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Albany Med’s Dr. Glenn McGee Publishes Paper In ‘Science’ On Korean Stem Cell Scandal
   February 2, 2006


ALBANY, N.Y., February 2, 2006 When the world found out in recent weeks that the dramatic breakthroughs in stem cell research reported last April by scientist Hwang Woo-Suk and his colleagues in South Korea were largely fraudulent, many in the scientific world and elsewhere questioned how such fabricated data could ever be published. Last month, the prestigious journal Science, which originally published the findings, printed a retraction. Now, in the current issue of Science (Feb. 3), Glenn McGee, Ph.D., an ethicist and director of the Alden March Bioethics Institute at Albany Medical College, along with two co-authors, argues that to prevent falsified data from being published the research community needs to look at "broader, institutional factors" instead of just blaming the way research is evaluated and published.

In the article, titled "Trust in Science: Lessons from the Stem Cell Scandal," Dr. McGee and Stanford University ethicists David Magnus, Ph.D., and Mildred Cho, Ph.D., argue that positive mentors and a serious commitment to ethics education for young scientists are vital in a field where attempts at deception can be tempting. "What is needed is better articulation of the meaning of integrity and how to foster virtue in scientists. It is here that institutional structures in South Korea failed," they write.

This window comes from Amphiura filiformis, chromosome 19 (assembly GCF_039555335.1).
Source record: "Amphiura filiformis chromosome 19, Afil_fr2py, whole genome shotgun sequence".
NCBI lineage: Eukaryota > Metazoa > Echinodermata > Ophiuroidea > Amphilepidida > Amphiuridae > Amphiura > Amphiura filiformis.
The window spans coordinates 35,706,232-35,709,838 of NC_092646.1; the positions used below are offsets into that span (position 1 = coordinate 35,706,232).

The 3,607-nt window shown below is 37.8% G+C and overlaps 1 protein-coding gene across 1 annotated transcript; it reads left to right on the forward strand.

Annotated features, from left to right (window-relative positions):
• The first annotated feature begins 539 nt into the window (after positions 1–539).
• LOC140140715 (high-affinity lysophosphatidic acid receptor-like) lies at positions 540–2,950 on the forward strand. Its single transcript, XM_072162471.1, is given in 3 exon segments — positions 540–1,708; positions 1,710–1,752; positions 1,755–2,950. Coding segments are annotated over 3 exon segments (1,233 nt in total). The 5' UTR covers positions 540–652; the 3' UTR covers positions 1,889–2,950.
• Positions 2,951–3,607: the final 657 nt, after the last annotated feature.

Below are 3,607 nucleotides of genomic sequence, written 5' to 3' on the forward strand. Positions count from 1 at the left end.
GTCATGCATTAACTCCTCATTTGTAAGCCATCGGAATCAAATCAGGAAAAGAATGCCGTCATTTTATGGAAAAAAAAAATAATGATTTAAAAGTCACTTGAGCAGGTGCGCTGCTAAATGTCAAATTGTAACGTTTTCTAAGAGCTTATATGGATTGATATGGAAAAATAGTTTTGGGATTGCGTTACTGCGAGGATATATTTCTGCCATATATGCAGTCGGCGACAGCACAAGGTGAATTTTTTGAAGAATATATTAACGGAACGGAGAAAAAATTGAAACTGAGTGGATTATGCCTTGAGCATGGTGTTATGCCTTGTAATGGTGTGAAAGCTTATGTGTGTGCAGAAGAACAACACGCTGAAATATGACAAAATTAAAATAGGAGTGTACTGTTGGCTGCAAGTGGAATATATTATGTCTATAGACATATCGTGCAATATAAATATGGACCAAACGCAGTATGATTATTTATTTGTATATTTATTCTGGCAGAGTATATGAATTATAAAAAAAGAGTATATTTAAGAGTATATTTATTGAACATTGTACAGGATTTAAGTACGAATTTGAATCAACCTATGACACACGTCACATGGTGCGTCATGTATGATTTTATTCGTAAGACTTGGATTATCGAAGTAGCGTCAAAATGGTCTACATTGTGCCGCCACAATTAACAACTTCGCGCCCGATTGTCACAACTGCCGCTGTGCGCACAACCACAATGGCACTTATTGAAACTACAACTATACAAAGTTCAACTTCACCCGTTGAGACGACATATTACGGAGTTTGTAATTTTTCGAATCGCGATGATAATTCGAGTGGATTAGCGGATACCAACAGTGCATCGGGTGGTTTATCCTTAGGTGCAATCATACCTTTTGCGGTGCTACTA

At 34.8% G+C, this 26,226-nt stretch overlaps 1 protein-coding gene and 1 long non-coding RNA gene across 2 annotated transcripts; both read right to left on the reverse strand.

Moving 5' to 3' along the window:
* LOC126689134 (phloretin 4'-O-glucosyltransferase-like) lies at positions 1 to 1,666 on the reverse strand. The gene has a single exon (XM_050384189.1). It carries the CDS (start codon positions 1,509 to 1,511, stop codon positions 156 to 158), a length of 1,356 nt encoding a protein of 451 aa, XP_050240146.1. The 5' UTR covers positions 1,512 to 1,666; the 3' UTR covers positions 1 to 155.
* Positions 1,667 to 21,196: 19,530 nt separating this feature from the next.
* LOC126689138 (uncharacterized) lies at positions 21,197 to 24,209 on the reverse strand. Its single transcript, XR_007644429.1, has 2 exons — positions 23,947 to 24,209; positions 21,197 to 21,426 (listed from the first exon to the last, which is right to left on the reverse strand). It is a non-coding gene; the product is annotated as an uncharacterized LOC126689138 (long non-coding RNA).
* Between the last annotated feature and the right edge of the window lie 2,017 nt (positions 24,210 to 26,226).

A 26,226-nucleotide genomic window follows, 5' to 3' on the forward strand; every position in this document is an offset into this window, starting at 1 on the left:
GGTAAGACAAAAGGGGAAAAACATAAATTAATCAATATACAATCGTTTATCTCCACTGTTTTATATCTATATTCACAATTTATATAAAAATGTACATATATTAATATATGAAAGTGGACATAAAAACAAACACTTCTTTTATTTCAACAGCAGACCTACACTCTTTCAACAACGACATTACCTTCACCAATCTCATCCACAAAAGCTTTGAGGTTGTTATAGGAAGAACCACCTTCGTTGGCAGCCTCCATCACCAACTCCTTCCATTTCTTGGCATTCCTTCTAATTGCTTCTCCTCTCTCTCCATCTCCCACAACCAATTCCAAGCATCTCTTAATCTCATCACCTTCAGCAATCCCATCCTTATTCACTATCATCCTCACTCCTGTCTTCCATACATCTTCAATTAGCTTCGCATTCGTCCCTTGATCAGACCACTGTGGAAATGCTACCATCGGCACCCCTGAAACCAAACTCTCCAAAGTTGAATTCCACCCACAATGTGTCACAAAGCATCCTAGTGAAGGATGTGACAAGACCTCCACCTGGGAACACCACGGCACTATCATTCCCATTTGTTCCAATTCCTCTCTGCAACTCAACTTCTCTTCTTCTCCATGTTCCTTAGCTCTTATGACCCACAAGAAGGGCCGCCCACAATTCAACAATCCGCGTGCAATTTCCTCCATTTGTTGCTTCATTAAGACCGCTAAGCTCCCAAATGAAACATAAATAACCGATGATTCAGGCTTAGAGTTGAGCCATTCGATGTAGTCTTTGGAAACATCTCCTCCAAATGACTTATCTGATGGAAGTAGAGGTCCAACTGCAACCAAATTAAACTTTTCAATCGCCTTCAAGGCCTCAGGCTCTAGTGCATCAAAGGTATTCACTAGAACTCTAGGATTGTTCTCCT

They point out that intense pressure, plenty of funding, and an isolated laboratory with little scientific collaboration among workers were all factors in allowing the falsified research to get as far as it did. "The actions of individual researchers do not exist in a vacuum but are affected by institutional factors. In South Korea, there was awareness of the need for ethical guidelines for research, as evidenced by the recent passage of laws about stem cell research and human subjects. However, the science may have been moving much more quickly than the ethical standards could be absorbed," they write.

The bottom line, McGee and colleagues say, is that the scientific community needs to "do a better job of holding research institutions accountable for setting up systems and mentorship that will produce integrity in its scientists."

Albany Medical Center is northeastern New Yorks only academic health sciences center. It consists of Albany Medical College, Albany Medical Center Hospital; and the Albany Medical Center Foundation, Inc. Additional information about Albany Medical Center can be found at


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